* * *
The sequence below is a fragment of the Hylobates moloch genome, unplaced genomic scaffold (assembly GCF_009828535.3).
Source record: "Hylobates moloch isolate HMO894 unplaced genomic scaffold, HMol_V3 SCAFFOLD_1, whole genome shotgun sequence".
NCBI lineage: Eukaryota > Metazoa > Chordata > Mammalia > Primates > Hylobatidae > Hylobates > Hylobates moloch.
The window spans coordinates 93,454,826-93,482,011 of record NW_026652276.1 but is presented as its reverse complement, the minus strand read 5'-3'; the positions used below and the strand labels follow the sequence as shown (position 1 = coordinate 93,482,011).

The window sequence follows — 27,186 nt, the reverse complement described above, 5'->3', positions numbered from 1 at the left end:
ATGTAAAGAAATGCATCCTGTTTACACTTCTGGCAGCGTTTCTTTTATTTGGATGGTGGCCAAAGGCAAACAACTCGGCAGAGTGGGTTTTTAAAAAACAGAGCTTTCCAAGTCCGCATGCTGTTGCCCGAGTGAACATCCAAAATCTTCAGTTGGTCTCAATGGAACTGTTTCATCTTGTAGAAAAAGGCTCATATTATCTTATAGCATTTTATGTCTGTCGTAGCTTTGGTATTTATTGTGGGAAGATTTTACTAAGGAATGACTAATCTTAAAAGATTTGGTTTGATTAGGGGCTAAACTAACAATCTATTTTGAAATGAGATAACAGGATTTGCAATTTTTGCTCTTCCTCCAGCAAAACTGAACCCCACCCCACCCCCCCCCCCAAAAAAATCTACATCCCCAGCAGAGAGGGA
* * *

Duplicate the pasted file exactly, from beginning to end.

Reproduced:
The sequence below is a fragment of the Hylobates moloch genome, unplaced genomic scaffold (assembly GCF_009828535.3).
Source record: "Hylobates moloch isolate HMO894 unplaced genomic scaffold, HMol_V3 SCAFFOLD_1, whole genome shotgun sequence".
NCBI lineage: Eukaryota > Metazoa > Chordata > Mammalia > Primates > Hylobatidae > Hylobates > Hylobates moloch.
The window spans coordinates 93,454,826-93,482,011 of record NW_026652276.1 but is presented as its reverse complement, the minus strand read 5'-3'; the positions used below and the strand labels follow the sequence as shown (position 1 = coordinate 93,482,011).

The window sequence follows — 27,186 nt, the reverse complement described above, 5'->3', positions numbered from 1 at the left end:
ATGTAAAGAAATGCATCCTGTTTACACTTCTGGCAGCGTTTCTTTTATTTGGATGGTGGCCAAAGGCAAACAACTCGGCAGAGTGGGTTTTTAAAAAACAGAGCTTTCCAAGTCCGCATGCTGTTGCCCGAGTGAACATCCAAAATCTTCAGTTGGTCTCAATGGAACTGTTTCATCTTGTAGAAAAAGGCTCATATTATCTTATAGCATTTTATGTCTGTCGTAGCTTTGGTATTTATTGTGGGAAGATTTTACTAAGGAATGACTAATCTTAAAAGATTTGGTTTGATTAGGGGCTAAACTAACAATCTATTTTGAAATGAGATAACAGGATTTGCAATTTTTGCTCTTCCTCCAGCAAAACTGAACCCCACCCCACCCCCCCCCCCAAAAAAATCTACATCCCCAGCAGAGAGGGA